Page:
The Dragonflies and Damselflies of North Carolina
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North Carolina's 187 Odonate species

Sort Species by: Family   Scientific Name       [ Undocumented ]
Related Species in LESTIDAE: Number of records for 2020 = 0

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Elegant Spreadwing (Lestes inaequalis) by Mike Turner
Compare with: Amber-winged Spreadwing   Swamp Spreadwing  
Identification Tips: Move the cursor over the image, or tap the image if using a mobile device, to reveal ID Tips.
Note: these identification tips apply specifically to mature males; features may differ in immature males and in females.

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mapClick on county for list of all its records for Elegant Spreadwing
flight charts
distribution Throughout the Coastal Plain -- except perhaps absent along parts of the immediate coast -- westward to the central Piedmont; thus, the eastern half of the state, plus a scattering of mountain records. Interestingly, Paulson's (2011) range map shows the entire state within the range, as the species is present throughout the eastern half of the country. With the recent mountain records, it must be assumed to occur in the intervening western half of the Piedmont, as well. A recent (2018) sight record, of five individuals, from Alleghany County is the only record for the northwestern quarter of the state.
abundance Despite records for most of the counties within the range (52 counties), we have barely 20 recent records. Thus, it seems to be uncommon over the eastern Piedmont and most of the Coastal Plain, and likely is rare in many areas close to the coast (where there are no records for most counties that border the coast). Very rare in the southern mountains, and absent to very rare over the northern mountains and the western Piedmont.
flight The flight period in both the Coastal Plain and the Piedmont is from early May to late September. The relatively few mountain records fall between mid-May and mid-August.
habitat Ponds and lakes with emergent vegetation, including marshes. It also occurs along slow-moving streams, as long as marshy vegetation is present.

See also Habitat Account for General Beaver Ponds and Semi-natural Impoundments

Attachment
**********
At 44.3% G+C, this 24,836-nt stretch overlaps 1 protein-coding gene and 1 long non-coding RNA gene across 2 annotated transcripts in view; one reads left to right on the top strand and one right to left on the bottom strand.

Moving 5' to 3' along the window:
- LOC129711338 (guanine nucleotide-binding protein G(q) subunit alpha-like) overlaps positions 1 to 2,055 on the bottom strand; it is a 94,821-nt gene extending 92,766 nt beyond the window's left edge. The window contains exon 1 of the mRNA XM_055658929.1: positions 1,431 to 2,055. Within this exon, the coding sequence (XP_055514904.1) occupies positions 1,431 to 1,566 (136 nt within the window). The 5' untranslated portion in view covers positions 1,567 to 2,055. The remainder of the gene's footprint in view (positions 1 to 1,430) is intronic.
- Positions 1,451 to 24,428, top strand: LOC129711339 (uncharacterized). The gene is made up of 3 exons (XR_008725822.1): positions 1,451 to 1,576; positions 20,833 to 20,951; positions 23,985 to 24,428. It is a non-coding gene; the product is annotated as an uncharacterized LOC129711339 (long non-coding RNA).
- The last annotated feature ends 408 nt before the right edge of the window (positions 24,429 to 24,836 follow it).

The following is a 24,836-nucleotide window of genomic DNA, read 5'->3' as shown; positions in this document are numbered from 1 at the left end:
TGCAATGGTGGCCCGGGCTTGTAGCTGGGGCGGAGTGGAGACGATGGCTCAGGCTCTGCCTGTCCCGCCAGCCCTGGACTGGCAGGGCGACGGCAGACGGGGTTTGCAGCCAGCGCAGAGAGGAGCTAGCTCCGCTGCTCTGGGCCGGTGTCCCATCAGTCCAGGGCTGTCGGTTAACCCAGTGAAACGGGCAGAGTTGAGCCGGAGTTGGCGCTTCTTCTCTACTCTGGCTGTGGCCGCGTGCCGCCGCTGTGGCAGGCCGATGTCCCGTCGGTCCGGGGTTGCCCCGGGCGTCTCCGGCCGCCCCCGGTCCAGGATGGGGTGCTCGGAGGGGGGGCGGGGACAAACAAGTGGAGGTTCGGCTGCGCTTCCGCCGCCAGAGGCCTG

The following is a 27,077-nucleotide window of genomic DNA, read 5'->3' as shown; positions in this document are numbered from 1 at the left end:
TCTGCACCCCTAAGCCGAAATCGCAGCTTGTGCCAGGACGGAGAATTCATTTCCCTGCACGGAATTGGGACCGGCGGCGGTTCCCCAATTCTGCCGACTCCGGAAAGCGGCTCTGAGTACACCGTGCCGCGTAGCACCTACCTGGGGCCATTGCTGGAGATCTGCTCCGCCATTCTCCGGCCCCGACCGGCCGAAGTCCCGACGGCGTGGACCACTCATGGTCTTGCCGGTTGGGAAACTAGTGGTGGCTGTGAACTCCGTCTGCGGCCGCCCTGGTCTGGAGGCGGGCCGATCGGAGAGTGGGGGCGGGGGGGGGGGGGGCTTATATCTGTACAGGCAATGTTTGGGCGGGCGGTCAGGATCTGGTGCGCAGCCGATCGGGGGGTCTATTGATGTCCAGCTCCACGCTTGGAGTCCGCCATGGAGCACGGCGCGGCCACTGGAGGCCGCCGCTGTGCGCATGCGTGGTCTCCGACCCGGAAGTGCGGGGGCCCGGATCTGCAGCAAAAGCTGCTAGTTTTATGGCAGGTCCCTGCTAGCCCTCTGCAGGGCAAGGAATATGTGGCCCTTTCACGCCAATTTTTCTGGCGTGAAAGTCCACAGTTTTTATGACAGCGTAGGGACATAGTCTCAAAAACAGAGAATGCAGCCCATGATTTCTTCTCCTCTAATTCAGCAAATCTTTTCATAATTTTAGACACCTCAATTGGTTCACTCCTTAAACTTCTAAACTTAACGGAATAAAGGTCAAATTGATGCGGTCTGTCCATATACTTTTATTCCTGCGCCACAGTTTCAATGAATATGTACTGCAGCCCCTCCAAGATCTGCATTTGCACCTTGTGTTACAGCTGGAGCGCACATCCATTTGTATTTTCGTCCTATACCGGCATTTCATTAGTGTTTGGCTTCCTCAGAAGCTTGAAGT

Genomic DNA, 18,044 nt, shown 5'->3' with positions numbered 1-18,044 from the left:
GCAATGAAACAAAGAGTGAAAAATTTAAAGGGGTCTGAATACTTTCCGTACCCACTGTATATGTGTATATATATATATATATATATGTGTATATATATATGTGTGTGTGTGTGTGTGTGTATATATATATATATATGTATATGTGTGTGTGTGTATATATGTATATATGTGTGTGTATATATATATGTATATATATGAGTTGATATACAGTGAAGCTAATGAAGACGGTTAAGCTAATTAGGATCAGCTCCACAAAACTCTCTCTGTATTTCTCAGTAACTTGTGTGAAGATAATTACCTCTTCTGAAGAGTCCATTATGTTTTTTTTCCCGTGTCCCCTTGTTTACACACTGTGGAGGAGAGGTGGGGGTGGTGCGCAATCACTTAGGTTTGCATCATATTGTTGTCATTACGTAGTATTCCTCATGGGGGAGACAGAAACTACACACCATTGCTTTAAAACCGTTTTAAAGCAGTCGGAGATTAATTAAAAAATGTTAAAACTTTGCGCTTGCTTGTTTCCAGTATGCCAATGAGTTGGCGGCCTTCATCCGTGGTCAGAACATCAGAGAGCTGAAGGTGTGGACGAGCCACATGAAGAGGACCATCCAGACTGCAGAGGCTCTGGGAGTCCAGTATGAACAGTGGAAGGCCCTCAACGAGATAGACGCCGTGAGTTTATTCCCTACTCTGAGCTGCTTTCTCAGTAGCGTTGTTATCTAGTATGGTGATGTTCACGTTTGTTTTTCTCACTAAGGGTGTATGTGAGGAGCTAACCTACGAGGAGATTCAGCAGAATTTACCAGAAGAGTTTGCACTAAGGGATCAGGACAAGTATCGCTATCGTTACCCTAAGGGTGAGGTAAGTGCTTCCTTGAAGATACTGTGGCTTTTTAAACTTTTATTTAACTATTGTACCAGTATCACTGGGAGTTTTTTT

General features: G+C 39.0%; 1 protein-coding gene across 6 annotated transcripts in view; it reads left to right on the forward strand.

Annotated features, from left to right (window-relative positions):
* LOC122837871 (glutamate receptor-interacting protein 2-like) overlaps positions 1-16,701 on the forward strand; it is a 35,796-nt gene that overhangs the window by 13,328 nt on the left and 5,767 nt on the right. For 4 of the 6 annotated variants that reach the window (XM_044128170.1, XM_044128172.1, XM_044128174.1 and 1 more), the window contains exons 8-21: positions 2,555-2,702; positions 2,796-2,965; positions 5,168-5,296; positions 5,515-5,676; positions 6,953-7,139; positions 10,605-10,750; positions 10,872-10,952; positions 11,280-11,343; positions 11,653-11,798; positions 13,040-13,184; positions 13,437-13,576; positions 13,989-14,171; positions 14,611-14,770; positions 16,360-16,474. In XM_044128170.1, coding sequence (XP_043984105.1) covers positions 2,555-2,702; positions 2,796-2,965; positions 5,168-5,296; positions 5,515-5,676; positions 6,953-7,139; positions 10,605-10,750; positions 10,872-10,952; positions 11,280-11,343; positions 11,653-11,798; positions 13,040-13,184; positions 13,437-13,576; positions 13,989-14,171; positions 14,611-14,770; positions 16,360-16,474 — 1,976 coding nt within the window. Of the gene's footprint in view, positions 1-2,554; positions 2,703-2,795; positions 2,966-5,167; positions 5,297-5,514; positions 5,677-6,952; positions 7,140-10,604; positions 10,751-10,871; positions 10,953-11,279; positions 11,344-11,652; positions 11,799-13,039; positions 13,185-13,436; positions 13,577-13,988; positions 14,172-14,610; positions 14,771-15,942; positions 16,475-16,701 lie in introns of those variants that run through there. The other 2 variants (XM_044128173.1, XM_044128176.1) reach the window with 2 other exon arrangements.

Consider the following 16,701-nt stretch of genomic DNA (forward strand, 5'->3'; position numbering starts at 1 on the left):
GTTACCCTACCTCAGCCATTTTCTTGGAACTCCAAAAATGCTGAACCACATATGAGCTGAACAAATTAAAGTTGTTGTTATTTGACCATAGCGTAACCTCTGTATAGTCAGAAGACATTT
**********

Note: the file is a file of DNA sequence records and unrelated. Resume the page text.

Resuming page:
comments The relative scarcity of recent records, especially in the Coastal Plain, is puzzling. Perhaps it is being overlooked, but there are also few biologists currently working in the Coastal Plain, especially on damselflies, and particularly in the northern half of the province.
S_rank S5 [S4S5]
G_rank G5
date_spread [Overwinter:] [Date Spread:] [No Late Date:] [Split on Feb:] [Default:]
Species account update: LeGrand on 2020-01-24 13:37:29

Photo Gallery for Elegant Spreadwing

Other NC Galleries:    Jeff Pippen    Will Cook    Ted Wilcox
Photo by: Mark Shields

Comment: Transylvania, 2018-06-27, Gorges State Park (GORG) - female at Raymond Fisher Pond. First record for county.
Photo by: Barbara McRae

Comment: Macon, 2018-05-15, Franklin, Little Tennessee River, wetland near Greenway - female
Photo by: Barbara McRae

Comment: Macon, 2018-05-13, Franklin, Little Tennessee River, wetland near Greenway - Immature male; ID’d from cerci detail.
Photo by: Mark Shields

Comment: Jones, 2015-07-12, Brock Millpond, Trenton
Photo by: Mike Turner

Comment: Orange, 2013-06-29, Occoneechee Mountain State Natural Area - males; lower pond
Photo by: Conrad Wernett

Comment: Onslow, 2012-09-04, - Male found in temporary pool along Cowhorn Creek
Photo by: Mike Turner

Comment: Wake, 2012-08-03, Lake Raleigh - 1 each male and female (male photographed)
Photo by: Paul Scharf

Comment: Warren, 2009-07-15, - female, Hubquarter Creek, Lake Gaston. same individual as 478
Photo by: Paul Scharf

Comment: Warren, 2009-07-15, - female, Hubquarter Creek, Lake Gaston. same individual as 477. Comment from Dennis Paulson: "Sometimes it's difficult to distinguish between L. vigilax and L. inaequalis. One of the field marks is the underside of the ovipositor, dark in inaequalis and pale in vigilax. From that alone, yours should be inaequalis. Another field mark is that inaequalis has the outer side of the tibiae pale, and that is evident in the front leg on the side view. L. inaequalis often has a brighter metallic green thorax than vigilax."